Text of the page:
other nation itself. But the policy becomes in 
famous from the standpoint of the interests of the 
United States when it is combined with the refusal 
to take those measures of preparation which can 
alone secure us from aggression on the part of 
others. The policy of "peace with insult" is the 
very worst policy upon which it is possible to em 
bark, whether for a nation or an individual. To 
be rich, unarmed, and yet insolent and aggressive, 
is to court wellnigh certain disaster. The only 
safe and honorable rule of foreign policy for the 
United States is to show itself courteous toward 
other nations, scrupulous not to infringe upon their 
rights, and yet able and ready to defend its own. 
This Nation is now on terms of the most cordial 
good-will with all other nations. Let us make it 
a prime object of our policy to preserve these con 
ditions. To do so it is necessary on the one hand 
to mete out a generous justice to all other peoples 
and show them courtesy and respect; and on the 
other hand, as we are yet a good way off from 
the millennium, to keep ourselves in such shape as 
to make it evident to all men that we desire peace 

1412 Presidential Addresses 

because we think it is just and right and not from 
motives of weakness or timidity. As for the first 
requisite, this means that not only the Government 
but the people as a whole shall act in the needed 
spirit; for otherwise the folly of a few individuals 
may work lasting discredit to the whole Nation. 
The second requisite is more easily secured let us 
build up and maintain at the highest point of effi 
ciency the United States Navy. In any great war 
on land we should have to rely in the future as 
we have relied in the past chiefly upon volunteer 
soldiers; and although it is indispensable that our 
little army, an army ludicrously small relatively to 
the wealth and population of this mighty Nation, 
should itself be trained to the highest point and 
should be valued and respected as is demanded by 
the worth of the officers and enlisted men, yet it 
is not necessary that this army should be large as 
compared to the armies of other great nations. But 
as regards the Navy, all this is different. We have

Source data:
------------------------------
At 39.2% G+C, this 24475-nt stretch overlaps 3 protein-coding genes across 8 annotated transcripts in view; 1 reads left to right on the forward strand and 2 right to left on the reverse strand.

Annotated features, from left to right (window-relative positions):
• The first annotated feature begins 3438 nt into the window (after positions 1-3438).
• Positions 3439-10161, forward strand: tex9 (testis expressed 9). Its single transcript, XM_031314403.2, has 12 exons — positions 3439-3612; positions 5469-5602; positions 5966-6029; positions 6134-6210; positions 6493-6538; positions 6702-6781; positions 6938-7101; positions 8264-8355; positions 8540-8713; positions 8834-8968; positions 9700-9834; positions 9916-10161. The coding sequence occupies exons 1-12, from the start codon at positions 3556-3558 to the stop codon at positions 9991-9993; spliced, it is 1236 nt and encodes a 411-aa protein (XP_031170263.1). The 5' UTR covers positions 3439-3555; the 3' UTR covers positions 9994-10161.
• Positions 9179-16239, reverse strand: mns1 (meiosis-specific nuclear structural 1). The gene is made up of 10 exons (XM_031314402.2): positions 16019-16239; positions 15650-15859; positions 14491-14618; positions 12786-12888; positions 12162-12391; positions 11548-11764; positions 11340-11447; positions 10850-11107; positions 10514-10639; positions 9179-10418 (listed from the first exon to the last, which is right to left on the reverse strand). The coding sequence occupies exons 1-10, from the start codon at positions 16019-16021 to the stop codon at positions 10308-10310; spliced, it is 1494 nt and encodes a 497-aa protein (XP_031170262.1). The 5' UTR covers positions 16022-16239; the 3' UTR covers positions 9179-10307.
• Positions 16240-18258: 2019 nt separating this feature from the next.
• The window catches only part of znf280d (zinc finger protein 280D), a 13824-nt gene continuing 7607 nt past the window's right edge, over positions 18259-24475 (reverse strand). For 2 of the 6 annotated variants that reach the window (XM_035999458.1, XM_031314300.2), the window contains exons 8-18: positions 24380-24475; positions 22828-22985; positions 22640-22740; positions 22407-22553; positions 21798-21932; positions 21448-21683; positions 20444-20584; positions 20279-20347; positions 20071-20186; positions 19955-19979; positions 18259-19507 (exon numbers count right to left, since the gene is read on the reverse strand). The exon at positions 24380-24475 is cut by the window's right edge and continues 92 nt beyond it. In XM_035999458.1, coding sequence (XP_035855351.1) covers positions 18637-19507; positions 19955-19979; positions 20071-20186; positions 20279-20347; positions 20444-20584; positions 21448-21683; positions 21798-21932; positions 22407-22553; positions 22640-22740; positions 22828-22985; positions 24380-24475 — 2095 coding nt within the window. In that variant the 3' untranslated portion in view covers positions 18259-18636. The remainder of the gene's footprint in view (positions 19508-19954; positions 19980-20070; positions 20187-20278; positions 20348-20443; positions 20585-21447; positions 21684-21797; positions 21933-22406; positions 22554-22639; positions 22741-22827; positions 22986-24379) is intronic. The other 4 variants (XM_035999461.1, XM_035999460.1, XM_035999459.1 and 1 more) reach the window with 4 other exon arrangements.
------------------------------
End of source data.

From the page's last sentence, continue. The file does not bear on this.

an enormous coast line, and our coast line is on two 
great oceans. To repel hostile attacks the fortifica 
tions, and not the Navy, must be used ; but the best 
way to parry is to hit no fight can ever be won 
except by hitting and we can only hit by means 
of the Navy. It is utterly impossible to improvise 
even a makeshift navy under the conditions of 
modern warfare. Since the days of Napoleon no 
war between two great powers has lasted as long 
as it would take to build a battleship, let alone a 
fleet of battleships; and it takes just as long to 

And State Papers I 4 I 3 

train the crew of a battleship as it does to build 
it; and as regards the most important thing of all, 
the training of the officers, it takes much longer. 
The Navy must be built and all its training given 
in time of peace. When once war has broken out 
it is too late to do anything. We now have a good 
Navy, not yet large enough for our needs, but of 
excellent material. Where a navy is as small as 
ours, the cardinal rule must be that the battleships 
shall not be separated. This year I am happy to 
say that we shall begin a course which I hope 
will be steadily followed hereafter, that, namely, 
of keeping the battleship fleet alternately in the 
Pacific and in the Atlantic. Early in December 
the fleet will begin its voyage to^the Pacific, and 
it will number, friends, among its formidable fight 
ing craft three great battleships, named, respectively, 
the "Illinois," the "Missouri," and the "Kentucky." 
It is a national fleet in every sense of the term, and 
its welfare should be, and I firmly believe is, as much 
a matter of pride and concern for every man in the 
farthest interior of our country as for every man on 
the seacoast. A long ocean voyage is mighty good